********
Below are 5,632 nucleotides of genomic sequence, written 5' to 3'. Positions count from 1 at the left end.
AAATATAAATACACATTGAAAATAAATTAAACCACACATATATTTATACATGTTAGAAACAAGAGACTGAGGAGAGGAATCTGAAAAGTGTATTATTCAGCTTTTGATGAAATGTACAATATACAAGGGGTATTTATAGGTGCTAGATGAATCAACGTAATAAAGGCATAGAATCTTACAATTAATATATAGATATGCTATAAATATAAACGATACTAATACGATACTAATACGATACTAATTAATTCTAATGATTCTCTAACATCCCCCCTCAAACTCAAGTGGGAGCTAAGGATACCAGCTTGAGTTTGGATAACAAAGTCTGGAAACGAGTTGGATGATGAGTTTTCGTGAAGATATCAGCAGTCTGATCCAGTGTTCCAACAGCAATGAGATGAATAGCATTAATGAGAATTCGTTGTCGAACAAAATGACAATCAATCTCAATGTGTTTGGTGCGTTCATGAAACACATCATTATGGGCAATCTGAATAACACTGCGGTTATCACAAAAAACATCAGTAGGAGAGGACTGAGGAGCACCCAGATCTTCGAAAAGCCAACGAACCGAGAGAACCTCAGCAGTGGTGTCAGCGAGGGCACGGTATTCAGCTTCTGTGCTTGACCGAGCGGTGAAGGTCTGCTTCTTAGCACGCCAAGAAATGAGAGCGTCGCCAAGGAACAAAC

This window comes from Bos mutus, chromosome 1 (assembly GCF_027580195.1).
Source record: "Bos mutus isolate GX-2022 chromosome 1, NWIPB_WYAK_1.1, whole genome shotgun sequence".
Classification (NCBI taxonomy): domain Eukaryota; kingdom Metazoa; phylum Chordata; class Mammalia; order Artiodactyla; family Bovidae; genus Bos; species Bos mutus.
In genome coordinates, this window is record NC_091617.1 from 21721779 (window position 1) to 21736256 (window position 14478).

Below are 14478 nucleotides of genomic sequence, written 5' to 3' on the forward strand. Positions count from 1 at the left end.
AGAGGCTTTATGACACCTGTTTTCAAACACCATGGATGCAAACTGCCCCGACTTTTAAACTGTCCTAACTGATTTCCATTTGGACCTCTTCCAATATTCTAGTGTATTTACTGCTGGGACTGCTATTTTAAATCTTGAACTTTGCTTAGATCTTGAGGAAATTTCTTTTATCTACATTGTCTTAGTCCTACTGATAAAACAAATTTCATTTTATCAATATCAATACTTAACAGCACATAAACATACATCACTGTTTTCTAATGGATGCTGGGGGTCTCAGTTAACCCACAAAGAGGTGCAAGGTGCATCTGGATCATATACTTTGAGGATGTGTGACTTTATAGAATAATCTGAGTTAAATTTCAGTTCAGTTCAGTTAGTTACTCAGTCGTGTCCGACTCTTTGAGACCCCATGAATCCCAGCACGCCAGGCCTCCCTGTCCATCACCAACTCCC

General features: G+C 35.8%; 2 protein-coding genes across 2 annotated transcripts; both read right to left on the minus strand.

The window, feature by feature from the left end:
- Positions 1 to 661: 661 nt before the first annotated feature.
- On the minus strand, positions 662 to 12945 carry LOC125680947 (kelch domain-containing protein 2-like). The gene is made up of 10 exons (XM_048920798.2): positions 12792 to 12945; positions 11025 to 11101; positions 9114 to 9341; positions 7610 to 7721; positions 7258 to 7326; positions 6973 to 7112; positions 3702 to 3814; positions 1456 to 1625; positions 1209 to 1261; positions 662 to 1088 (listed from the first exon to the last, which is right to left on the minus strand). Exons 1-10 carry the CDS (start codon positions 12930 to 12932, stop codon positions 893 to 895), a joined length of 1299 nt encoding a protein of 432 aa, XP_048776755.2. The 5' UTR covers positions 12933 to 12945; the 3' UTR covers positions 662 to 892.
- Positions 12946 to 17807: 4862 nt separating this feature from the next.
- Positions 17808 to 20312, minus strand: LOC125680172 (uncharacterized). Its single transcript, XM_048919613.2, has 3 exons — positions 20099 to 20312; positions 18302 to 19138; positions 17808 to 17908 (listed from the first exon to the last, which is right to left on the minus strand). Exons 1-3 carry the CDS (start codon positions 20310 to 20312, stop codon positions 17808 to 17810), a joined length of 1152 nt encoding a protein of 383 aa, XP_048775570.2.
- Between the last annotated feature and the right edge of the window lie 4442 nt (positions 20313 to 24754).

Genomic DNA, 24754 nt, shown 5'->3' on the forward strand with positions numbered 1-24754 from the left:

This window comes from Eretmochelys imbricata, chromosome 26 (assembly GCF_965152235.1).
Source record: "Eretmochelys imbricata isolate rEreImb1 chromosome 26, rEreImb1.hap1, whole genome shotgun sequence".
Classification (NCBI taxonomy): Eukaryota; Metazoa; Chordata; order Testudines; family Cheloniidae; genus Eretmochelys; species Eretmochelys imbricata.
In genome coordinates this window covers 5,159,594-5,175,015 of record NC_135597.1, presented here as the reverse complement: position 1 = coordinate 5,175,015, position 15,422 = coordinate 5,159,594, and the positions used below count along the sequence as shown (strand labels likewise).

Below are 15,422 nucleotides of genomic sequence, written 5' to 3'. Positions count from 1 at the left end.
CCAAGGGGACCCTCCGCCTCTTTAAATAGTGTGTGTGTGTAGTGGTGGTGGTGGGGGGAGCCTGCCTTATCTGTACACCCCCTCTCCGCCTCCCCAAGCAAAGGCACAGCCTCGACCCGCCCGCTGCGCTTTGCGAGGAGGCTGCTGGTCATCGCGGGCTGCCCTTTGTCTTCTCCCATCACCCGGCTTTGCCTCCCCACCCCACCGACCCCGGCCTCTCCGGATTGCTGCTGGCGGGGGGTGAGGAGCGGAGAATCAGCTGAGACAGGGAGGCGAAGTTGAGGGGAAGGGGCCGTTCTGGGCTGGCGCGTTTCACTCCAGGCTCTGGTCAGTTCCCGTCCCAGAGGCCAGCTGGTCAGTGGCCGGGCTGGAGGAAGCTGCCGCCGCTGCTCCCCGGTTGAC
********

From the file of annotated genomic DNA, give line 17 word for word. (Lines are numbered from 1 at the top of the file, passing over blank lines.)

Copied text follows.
This window comes from Eretmochelys imbricata, chromosome 26 (assembly GCF_965152235.1).